Sex-for-repairs scheme: $8 million settlement reached in Baltimore public housing case
In September, seven women filed a $1 billion lawsuit against the Housing Authority of Baltimore City, saying they were forced to trade sexual favors in exchange for home repairs by the agency’s maintenance workers. On Friday, the terms of a settlement between the plaintiffs and the Housing Authority were announced during a news conference. Cary J. Hansel, an attorney for the plaintiffs, said the settlement payments will depend on how many tenants come forward to join the class-action lawsuit.
"Every single abuser we could identify has been fired," Hansel said.
In the near future, tenants will have 60 days to join the suit, Hansel said, as reported by the Baltimore Sun. Only the 19 plaintiffs involved in the original case will move to new housing assignments, officials said.
The settlement is the largest in the history of the Fair Housing Act, according to the Sun. The federal law prohibits housing discrimination because of race, color, national origin, religion, sex, disability and the presence of children.
A US District Court and the US Department of Housing and Urban Development must approve the settlement, which was determined during mediation sessions last month, the Sun reported. The plaintiffs originally sought $10 million each for the alleged violations, the sum of which reached more than $1 billion. The case reached class-action status in November.
The 34-page legal complaint filed by the plaintiffs detailed sexual acts they say maintenance supervisor Clinton Coleman and his employees demanded before the wokers would agree to perform simple repairs for electrical problems, gas leaks and pest infestations at three housing complexes.
The lawsuit claimed that the defendants would “harass and abuse the vulnerable women in public housing,” and that those actions are “subjecting the tenants to life-threatening living conditions, including but not limited to: mold, lack of heat, rodent and insect infestations, and risk of electrocution.”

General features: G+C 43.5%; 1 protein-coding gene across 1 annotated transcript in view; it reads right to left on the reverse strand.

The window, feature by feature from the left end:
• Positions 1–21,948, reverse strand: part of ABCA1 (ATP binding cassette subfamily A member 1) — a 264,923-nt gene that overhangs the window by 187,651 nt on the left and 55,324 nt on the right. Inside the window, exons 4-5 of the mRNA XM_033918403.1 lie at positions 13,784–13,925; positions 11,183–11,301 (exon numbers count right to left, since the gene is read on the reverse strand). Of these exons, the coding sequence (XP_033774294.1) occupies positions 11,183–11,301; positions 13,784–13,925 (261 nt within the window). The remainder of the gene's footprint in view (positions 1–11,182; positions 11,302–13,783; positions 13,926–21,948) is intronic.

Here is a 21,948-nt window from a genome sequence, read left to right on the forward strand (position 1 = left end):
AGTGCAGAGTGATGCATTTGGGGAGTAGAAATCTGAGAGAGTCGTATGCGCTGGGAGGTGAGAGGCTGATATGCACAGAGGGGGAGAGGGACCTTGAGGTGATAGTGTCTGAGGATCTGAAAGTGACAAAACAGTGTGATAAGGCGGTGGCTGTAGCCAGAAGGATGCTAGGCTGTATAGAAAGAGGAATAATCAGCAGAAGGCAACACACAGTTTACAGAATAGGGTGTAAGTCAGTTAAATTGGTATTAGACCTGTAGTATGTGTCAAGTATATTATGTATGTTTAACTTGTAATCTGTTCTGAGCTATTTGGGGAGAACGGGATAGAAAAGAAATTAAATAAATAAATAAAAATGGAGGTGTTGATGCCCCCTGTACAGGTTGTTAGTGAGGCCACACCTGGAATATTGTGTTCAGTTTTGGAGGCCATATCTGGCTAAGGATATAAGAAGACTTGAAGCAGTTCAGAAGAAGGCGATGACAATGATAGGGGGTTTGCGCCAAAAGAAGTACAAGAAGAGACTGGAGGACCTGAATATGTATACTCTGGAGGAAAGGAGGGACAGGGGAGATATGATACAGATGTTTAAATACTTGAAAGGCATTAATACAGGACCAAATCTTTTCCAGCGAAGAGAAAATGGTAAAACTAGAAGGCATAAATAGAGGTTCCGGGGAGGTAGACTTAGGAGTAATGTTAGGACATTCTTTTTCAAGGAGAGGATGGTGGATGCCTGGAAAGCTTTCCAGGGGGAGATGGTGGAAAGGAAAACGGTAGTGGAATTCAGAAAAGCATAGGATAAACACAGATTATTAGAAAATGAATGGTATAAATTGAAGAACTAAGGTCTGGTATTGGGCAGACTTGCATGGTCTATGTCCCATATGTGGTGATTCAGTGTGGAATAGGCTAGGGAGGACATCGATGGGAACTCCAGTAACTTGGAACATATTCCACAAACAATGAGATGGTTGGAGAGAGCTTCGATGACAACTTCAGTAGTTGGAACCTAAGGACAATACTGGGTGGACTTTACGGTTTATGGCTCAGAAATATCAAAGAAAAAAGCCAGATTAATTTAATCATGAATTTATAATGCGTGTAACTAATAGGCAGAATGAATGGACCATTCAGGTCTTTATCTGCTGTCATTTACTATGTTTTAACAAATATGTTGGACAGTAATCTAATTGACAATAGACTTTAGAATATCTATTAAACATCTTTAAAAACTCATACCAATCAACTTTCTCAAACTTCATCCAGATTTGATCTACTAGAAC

The suit describes a young mother acquiescing to sex multiple times for different repairs because she believed conditions in her dwelling threatened the safety of her child.
"Mr. Coleman exercises significant control over the community," the woman stated in court filings. "In addition to withholding repairs and making physical threats, his crews can make complaints that may result in residents losing their homes. I have no place to go and my daughter I would be homeless if this happened."
Another plaintiff was told she had to have sex with Coleman and staff member Michael Robertson in exchange for attention to a bug infestation and broken piping. She refused, and the maintenance staff ignored her requests. "I have not had any heat for the last two years," she said.
Other plaintiffs described threats aimed at them by maintenance workers, including one housing employee who told one resident he would "do a Bill Cosby on me," according to the woman.
"I came to understand that this meant he was threatening to drug and rape me," she stated in court papers.
Attorneys say the women did not report the abuse to police because they don't trust the Baltimore Police Department.
Housing Commissioner Paul Graziano's office ignored the women's pleas for help in the matter, the suit said, leading to calls for his resignation.
“The housing authority was well aware of it. Because there have been complaints dating back many years, and did absolutely nothing about it,” Hansel said in September.
Graziano promised systemic changes within the Baltimore public housing system, including regular sexual harassment training for all housing employees.
"I certainly want to offer my sympathies to them and their families for what they've endured and to assure them that this housing authority is not going backwards," Graziano said at the news conference Friday. "We're going to make sure that this sort of thing does not happen again."
As the scandal unfolded, the Housing Authority opened a hotline where abuse victims could anonymously report misconduct.
"Mistakes have been made here and some of them very serious," Graziano said Friday.
The Baltimore state's attorney's office is in the midst of a criminal investigation into the sex-for-repair allegations. Coleman and Robertson, meanwhile, were fired in October.